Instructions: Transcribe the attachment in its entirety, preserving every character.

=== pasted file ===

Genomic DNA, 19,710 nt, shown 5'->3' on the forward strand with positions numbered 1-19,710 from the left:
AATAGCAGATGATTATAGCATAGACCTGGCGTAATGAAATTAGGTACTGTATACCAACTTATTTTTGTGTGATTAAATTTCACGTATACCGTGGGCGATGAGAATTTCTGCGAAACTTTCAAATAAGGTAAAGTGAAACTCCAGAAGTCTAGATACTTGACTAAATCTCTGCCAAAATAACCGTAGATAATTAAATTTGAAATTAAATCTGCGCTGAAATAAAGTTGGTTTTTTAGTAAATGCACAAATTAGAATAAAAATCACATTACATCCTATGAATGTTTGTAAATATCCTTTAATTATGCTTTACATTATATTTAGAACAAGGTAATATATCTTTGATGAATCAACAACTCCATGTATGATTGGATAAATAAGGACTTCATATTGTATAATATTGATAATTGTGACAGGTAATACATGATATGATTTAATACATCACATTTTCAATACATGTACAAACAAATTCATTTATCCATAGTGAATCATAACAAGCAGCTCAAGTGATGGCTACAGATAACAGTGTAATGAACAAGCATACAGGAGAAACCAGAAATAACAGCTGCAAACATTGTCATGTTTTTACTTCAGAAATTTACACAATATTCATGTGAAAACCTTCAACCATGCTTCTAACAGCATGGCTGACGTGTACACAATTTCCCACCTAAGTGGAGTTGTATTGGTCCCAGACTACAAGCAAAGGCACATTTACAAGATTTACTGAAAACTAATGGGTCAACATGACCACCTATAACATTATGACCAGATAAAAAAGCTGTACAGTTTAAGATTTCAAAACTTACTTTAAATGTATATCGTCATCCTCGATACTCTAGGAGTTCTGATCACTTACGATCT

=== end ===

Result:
Genomic DNA, 19,710 nt, shown 5'->3' on the forward strand with positions numbered 1-19,710 from the left:
AATAGCAGATGATTATAGCATAGACCTGGCGTAATGAAATTAGGTACTGTATACCAACTTATTTTTGTGTGATTAAATTTCACGTATACCGTGGGCGATGAGAATTTCTGCGAAACTTTCAAATAAGGTAAAGTGAAACTCCAGAAGTCTAGATACTTGACTAAATCTCTGCCAAAATAACCGTAGATAATTAAATTTGAAATTAAATCTGCGCTGAAATAAAGTTGGTTTTTTAGTAAATGCACAAATTAGAATAAAAATCACATTACATCCTATGAATGTTTGTAAATATCCTTTAATTATGCTTTACATTATATTTAGAACAAGGTAATATATCTTTGATGAATCAACAACTCCATGTATGATTGGATAAATAAGGACTTCATATTGTATAATATTGATAATTGTGACAGGTAATACATGATATGATTTAATACATCACATTTTCAATACATGTACAAACAAATTCATTTATCCATAGTGAATCATAACAAGCAGCTCAAGTGATGGCTACAGATAACAGTGTAATGAACAAGCATACAGGAGAAACCAGAAATAACAGCTGCAAACATTGTCATGTTTTTACTTCAGAAATTTACACAATATTCATGTGAAAACCTTCAACCATGCTTCTAACAGCATGGCTGACGTGTACACAATTTCCCACCTAAGTGGAGTTGTATTGGTCCCAGACTACAAGCAAAGGCACATTTACAAGATTTACTGAAAACTAATGGGTCAACATGACCACCTATAACATTATGACCAGATAAAAAAGCTGTACAGTTTAAGATTTCAAAACTTACTTTAAATGTATATCGTCATCCTCGATACTCTAGGAGTTCTGATCACTTACGATCT